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Bad TV Reception? Here's One Fix

Bad TV reception with cable service may be due to something as simple as a corroded coax cable connection. Instead of waiting for the cable guy to show up, fix it yourself with a new cable end.

By the DIY experts of The Family Handyman Magazine

Strip the cable end and install a new connector

According to cable repair experts, corroded or faulty cable ends are one of the leading causes of a poor-quality picture. And with the transition to digital broadcasting, poor connections are going to become even more apparent. So if you're having problems with your picture or you just want to make sure you're getting the best digital signals, replace the crimp-on ends of your coax with state-of-the-art compression-type connectors. Here's how.

You'll need side-cutting pliers or another cutting tool to clip off the old cable ends, a special coax cable stripping tool to prepare the cable end for the connectors, and a compression tool to install the new ends (these are also sold together as digital tool kits). But before you purchase tools or connectors, you'll have to determine whether your coaxial cable is RG6 or the less common RG59. RG6 is the standard for new installations, but if you're replacing the ends on older cables, they might be RG59 (the white plastic dielectric that surrounds the center conductor is smaller on RG59 coax). Without a side-by-side comparison, it's hard to tell the difference between the two. To be sure, cut one of your coax cable ends off and take it along to the store. Ask a salesperson to help you identify the type.

Photos 1–4 show how to replace an old coaxial cable end with a new compression-type RG6 connector. It's pretty straightforward, but there are a few things to watch out for.

First, you have to strip the cable carefully to avoid damaging the conductor or sheathing. Start by positioning the cable in the outermost hole with the blade aligned 1/4 in. from the end of the cable. Twist the stripper around the cable two or three times to slice through everything but the center conductor. Remove the cable and slide the cut section off to expose 1/4 in. of bare copper conductor. Inspect the conductor carefully to make sure it's not cut or nicked. Next reposition the cable to the second hole in the stripper so the blade is aligned 1/4 in. behind the stripped section. Spin the stripper around a few times to cut the outer jacket. Remove the cable from the tool and slide the jacket off to expose 1/4 in. of the braided sheathing.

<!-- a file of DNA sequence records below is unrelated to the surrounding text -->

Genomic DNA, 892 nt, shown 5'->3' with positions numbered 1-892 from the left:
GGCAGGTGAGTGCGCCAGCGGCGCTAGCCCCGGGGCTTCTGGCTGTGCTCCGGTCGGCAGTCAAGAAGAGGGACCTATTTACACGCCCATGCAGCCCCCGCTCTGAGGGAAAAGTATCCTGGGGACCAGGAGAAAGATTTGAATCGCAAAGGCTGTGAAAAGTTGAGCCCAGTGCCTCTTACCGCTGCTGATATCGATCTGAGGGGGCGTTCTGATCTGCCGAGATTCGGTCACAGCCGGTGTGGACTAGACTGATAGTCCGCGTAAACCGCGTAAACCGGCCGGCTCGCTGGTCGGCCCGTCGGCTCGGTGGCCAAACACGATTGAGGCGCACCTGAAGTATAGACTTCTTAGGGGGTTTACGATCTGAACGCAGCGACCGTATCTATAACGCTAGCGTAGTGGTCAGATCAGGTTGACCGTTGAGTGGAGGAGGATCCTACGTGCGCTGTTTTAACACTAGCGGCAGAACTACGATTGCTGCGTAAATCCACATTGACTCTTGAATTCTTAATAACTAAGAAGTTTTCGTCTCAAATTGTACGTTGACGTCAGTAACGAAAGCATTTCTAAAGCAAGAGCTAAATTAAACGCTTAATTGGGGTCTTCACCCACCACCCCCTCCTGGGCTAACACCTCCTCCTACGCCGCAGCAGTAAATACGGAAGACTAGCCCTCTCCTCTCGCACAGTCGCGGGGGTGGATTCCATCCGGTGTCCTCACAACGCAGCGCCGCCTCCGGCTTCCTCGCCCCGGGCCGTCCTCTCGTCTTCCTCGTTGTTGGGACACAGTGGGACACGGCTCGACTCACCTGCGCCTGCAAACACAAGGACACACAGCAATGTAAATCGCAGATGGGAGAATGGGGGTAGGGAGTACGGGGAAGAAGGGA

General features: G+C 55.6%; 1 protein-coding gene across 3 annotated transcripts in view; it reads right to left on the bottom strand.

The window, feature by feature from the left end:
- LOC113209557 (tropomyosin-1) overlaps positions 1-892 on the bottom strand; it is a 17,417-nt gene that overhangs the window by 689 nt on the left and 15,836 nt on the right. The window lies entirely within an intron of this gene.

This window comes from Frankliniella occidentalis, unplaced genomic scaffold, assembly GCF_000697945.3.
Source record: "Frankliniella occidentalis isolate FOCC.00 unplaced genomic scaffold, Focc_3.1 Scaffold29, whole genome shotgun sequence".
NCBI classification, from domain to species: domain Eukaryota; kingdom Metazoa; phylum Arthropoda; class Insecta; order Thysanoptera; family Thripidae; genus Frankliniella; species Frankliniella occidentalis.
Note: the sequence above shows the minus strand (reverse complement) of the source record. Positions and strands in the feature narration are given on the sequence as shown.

Prepare the cable end for the connector by carefully folding the braided sheath back onto the outer jacket (Photo 3). On quad-shield cables, you'll find two braids and two layers of foil. In this case, bend three layers back but leave one layer of foil covering the white plastic dielectric in place. It's critical to make sure that neither the foil nor any of the tiny braided wires are touching the center conductor.

Before you put the connector in the compression tool, press the connector onto the stripped cable end. You may have to twist the connector slightly as you push to get it to seat correctly. Then slip the connector into the compression tool and squeeze the handle until the compression sleeve is fully seated.